With twenty years of experience, Marfret’s commitment to serving the French islands is once again confirmed with the opening, in July 2018, of a dedicated agency in Saint-Martin. The company, which arrived in Saint-Martin only a few hours after Hurricane Irma to provide first aid, is constantly supporting the island’s reconstruction and development.
Marfret has new ambitions for this Caribbean island. “Saint-Martin meets all the criteria for a major Marfret deployment. This French island matches the niche markets in which we are traditionally positioned,” says Guillaume Vidil, Managing Director of Marfret.
Represented by a shipping agent for some twenty years, Marfret opened its own agency in July 2018 in Galisbay, on the French side of the port of Marigot.
“Our teams are set to grow within this agency. Two regular Marfret lines serve the island of Saint-Martin. The French Guiana service, from Northern Europe, makes one fixed-day weekly stopover in Phillipsburg, in the Dutch part of the island and the MedCar line, coming from Southern Europe, serves Marigot via a stopover at Pointe-à-Pitre,” explains Bruno Julius, head of the Marfret branches in Pointe-à-Pitre and Saint-Martin.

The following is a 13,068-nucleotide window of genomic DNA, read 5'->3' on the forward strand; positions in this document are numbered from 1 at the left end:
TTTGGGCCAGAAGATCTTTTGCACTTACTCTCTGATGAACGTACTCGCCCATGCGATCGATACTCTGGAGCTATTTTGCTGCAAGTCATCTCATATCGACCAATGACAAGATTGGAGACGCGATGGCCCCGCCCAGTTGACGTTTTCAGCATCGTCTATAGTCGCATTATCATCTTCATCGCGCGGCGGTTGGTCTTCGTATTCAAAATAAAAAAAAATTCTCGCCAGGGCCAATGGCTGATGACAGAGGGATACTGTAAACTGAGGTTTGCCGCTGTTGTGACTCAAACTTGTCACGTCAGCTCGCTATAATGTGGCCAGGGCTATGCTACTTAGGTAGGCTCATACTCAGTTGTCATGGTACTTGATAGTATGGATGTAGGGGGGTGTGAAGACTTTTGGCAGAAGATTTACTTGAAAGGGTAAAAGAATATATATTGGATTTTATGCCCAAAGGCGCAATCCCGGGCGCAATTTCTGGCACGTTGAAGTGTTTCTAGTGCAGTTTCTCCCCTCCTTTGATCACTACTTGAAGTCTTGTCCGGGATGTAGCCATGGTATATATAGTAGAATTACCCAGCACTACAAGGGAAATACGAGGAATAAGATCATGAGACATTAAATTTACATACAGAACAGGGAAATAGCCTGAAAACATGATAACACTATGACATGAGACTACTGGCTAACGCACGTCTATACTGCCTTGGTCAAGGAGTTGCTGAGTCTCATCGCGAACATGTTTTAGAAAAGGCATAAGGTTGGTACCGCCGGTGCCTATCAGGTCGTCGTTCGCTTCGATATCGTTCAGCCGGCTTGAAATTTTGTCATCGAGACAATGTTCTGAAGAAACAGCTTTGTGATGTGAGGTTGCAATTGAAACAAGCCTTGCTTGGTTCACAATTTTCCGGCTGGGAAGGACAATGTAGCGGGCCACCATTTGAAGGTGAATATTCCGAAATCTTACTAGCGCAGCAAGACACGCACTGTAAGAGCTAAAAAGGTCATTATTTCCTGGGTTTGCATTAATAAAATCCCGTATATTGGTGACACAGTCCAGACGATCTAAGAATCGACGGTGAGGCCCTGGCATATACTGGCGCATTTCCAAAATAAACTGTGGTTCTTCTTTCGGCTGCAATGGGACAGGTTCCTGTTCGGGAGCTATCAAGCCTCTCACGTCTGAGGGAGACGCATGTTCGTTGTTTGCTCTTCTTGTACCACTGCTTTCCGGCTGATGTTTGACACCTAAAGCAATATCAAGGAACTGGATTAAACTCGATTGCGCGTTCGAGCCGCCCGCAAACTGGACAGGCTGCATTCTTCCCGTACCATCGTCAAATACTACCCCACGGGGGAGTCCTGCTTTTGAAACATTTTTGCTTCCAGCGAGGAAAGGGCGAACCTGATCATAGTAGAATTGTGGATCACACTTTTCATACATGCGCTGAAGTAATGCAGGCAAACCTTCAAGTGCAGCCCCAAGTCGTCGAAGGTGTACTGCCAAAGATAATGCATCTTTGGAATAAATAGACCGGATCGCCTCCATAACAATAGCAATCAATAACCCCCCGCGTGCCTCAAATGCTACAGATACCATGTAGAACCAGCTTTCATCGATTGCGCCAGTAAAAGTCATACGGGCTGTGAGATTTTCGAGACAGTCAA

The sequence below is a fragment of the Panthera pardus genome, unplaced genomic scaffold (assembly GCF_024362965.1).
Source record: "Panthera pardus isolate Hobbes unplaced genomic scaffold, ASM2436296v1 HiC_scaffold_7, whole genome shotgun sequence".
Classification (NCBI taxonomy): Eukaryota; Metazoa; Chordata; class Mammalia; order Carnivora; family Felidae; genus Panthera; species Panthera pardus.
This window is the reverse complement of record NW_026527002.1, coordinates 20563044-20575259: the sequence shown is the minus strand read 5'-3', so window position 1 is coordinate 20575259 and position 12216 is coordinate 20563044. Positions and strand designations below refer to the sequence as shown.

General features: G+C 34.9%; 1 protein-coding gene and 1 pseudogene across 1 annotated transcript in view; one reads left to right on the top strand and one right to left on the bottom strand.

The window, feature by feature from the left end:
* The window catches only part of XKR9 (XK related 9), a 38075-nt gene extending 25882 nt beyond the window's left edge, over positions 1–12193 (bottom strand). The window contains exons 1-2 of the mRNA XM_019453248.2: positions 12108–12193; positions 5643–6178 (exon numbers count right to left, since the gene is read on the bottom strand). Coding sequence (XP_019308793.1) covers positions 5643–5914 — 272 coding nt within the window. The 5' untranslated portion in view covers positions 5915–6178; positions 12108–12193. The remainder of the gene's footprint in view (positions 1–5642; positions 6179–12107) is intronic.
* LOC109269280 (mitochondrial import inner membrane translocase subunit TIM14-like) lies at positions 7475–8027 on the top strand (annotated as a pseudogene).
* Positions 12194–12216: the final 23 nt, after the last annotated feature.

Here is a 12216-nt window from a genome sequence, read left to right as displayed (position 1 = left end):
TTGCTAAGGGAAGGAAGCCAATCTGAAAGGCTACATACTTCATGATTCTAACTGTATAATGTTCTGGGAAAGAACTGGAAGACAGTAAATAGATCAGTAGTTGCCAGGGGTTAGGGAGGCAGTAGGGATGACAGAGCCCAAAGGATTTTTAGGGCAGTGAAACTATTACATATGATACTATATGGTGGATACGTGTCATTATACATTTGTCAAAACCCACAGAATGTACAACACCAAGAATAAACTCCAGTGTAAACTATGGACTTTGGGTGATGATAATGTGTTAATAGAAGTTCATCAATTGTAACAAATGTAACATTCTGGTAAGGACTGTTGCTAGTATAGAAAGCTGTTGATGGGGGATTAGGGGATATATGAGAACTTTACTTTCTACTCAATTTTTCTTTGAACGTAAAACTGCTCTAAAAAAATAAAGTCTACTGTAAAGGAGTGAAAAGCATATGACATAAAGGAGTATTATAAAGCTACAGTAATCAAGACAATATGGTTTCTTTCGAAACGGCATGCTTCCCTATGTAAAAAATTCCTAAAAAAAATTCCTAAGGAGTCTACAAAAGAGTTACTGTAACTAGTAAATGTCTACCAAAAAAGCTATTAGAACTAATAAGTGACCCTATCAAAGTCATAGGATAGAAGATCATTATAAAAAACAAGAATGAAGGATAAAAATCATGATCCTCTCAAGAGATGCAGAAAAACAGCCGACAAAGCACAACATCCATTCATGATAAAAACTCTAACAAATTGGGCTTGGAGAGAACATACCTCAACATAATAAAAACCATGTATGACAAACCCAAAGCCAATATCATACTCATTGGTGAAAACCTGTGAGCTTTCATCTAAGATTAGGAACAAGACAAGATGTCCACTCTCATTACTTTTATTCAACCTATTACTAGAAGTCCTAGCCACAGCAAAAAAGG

Bruno, also line manager of Ferrymar’s, recalls the extension in 2013 of the inter-island services to Saint-Barthélemy and Saint-Martin. “Ferrymar is a popular brand. The regular presence of the “Marin”, a 900 linear metre Ro-Ro vessel, is a demonstration of our commitment to the island. The West Indies are at the heart of Marfret’s development strategy,” he adds.
When, in 2017, the island was devastated by Hurricane Irma, Marfret provided first aid to the affected populations. Irma caused the deaths of 11 people in Saint Maarten. The damage was colossal, in excess one billion euros. “In October 2017, we delivered 30 bungalows donated by the Algerian government,” Ariane Roffe-Gallinaro recalls. The sales manager for the Caribbean line notes an increase in volumes exiting Mediterranean ports. “After the first aid cargo, we transported materials for the reconstruction of houses: tiles, cement, sheet metal, sanitary facilities, welded mesh, etc. These types of volumes have gradually been transformed into regular traffic,” observes Bruno Julius.
More than a year after the disaster, life is gradually returning to normal in the island. The trauma fades and tourists come back to discover this paradise in the West Indies. “We are increasingly carrying yachts loaded on flat rack units on our ships from Italy and Spain. General cargo traffic is also on the rise, a sign of the recovery of activity on the island. With its own agency, Saint-Martin will undoubtedly appear more on Marfret’s radar screens. “We call at two ports on the island with two services. Synergies are possible,” says Charlotte Rosa, MedCar Line Manager.